Most VBA applications are designed to work within Excel and other Microsoft Office programs, like Powerpoint and Excel. VBA offers a way to interact with web requests and deal with HTTP responses (however clumsy it may be) through APIs and web scraping, too.

But sometimes you want to interact with non-MS Office programs that are not web content. In that case, you can use SendKeys. Admittedly, SendKeys is also somewhat clumsy and it’s not the most reliable, but it can get the job done in a pinch. VBA is really designed and optimized for MS Office applications, hence Visual Basic for (Microsoft) Applications, but SendKeys is useful when you want to deal with other programs.

SendKeys and The Active Window

Many tutorials start off with a warning on using SendKeys, and they have a good reason. SendKeys literally sends the indicated keystrokes to whatever element is active. Ideally this is the place you want the keystrokes to impact, such as a cell in a worksheet, an open notepad, or a browser URL bar.

However, this can cause some problems. If the wrong window is active, you’ll be sending keystrokes to the wrong window. Moreover, the active element at exactly the time SendKeys executes receives the keystrokes. Thus, you cannot step through your code to verify its correctness. In fact, you can’t even run some bits of code from the VBA Editor, as the VBE will still be active!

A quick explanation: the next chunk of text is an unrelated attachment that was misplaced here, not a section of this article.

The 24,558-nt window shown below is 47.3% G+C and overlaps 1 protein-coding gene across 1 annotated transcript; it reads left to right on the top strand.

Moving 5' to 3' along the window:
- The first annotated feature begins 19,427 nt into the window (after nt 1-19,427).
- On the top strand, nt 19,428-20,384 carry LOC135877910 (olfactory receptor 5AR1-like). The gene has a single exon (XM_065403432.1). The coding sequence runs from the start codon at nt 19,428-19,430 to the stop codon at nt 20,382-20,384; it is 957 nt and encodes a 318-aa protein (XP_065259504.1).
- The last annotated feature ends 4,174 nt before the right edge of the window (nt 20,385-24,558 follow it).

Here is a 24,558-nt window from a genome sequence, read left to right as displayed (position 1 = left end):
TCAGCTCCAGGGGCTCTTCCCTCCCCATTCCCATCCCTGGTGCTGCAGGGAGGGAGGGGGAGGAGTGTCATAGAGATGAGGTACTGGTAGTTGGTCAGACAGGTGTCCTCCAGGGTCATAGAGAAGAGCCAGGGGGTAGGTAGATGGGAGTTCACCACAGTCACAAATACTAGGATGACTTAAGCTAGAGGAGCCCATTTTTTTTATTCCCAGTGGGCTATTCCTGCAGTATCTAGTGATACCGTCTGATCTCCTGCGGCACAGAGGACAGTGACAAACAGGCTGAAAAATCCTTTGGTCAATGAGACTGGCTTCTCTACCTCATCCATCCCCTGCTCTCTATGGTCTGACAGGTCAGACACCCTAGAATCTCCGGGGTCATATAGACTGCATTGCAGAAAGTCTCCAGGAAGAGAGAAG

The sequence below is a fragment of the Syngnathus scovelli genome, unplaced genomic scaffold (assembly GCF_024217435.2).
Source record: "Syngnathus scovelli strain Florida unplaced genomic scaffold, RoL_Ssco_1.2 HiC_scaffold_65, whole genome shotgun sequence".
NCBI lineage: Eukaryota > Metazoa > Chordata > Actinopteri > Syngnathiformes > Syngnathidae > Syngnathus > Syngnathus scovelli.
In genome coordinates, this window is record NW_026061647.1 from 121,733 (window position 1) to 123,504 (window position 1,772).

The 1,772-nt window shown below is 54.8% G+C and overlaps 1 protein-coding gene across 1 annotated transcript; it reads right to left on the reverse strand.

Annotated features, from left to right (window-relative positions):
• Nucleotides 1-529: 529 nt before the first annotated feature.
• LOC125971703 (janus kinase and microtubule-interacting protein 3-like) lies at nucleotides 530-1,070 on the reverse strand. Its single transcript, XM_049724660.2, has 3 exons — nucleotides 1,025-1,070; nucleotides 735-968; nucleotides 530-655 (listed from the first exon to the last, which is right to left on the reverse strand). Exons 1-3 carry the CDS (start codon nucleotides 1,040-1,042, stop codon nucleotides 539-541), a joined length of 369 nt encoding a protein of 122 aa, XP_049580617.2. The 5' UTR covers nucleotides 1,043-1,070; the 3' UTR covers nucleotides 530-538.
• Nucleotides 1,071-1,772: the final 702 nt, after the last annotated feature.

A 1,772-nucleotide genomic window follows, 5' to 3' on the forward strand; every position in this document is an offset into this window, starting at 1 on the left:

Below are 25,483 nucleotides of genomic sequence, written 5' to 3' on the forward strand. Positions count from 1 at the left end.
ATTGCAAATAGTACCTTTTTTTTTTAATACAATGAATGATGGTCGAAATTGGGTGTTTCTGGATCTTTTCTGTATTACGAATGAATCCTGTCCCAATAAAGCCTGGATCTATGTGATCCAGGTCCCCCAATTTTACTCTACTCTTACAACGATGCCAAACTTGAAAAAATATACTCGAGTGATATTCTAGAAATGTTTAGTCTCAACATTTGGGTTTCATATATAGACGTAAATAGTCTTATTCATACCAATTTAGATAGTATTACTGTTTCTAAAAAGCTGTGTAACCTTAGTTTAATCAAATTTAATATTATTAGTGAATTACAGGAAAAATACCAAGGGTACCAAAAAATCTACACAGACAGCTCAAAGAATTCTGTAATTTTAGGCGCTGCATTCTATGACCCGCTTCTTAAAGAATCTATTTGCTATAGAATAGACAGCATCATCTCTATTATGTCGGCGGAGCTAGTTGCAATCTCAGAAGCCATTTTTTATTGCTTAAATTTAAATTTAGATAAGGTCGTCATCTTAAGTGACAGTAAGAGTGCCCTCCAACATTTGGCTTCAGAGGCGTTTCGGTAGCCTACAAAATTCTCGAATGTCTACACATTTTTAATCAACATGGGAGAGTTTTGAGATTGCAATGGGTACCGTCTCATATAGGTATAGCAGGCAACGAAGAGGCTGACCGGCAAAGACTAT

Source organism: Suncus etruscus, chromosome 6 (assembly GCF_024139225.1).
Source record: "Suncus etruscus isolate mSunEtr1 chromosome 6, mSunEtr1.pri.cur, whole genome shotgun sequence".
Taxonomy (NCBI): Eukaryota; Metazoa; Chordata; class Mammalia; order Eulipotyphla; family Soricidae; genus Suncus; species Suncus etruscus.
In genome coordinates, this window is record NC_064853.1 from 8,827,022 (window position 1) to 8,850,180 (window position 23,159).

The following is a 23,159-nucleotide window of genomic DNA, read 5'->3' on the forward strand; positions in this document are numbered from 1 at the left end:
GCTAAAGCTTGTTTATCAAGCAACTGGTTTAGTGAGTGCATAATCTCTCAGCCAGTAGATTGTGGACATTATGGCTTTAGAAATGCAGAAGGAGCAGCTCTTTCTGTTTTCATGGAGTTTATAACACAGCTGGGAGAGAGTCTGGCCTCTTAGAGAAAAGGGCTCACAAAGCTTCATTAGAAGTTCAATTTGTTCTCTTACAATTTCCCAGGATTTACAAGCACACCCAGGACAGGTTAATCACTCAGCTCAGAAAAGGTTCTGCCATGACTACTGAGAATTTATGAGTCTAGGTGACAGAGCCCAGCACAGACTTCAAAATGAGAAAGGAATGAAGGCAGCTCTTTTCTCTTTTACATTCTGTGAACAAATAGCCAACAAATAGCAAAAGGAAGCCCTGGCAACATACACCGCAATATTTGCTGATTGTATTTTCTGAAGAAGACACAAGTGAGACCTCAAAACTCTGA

To illustrate: open the VBE, input this code, and run the macro with F5. What happened?

Sub sendKeysTest()

Cells(1, 1).Select

SendKeys "Test value"

End Sub

You’ll end up with something like this, which probably is not what you intended:

Incorrect result
Sent keys to the wrong place!

Despite you trying to activate Cell A1, the VBE was still active at the time of running, so SendKeys placed the keystrokes at the cursor in the VBE instead of in your desired Cell.

It’s imperative to first activate whatever element you want SendKeys to impact. If the workbook is your target, run your code from the Macros selection box in the GUI. This will ensure the workbook is active. If you want to send keystrokes to another program, you’ll need to activate it. We’ll talk more about how to do that in a bit.

Sending Keyboard Shortcuts

Technically, you can use SendKeys to send keyboard shortcuts to MS Office programs. If you want to save a workbook after making modifications via some subroutine, it’s theoretically possible to send the Ctrl+s keyboard shortcut to save.

I’d strongly recommend against using SendKeys to do this, though. It’s far more robust to use “pure VBA” to save the workbook with a Workbook.Save. This method permits precise naming of a specific workbook, thereby ensuring it’s exactly the workbook you want to save. Moreover, .Save executes as “pure VBA”, without the awkward injection of an I/O device (keystrokes) designed for us humans.

Nonetheless, if you’d like to send keyboard shortcuts, it’s possible to do so with SendKeys. You just need to take care that the workbook is the active window.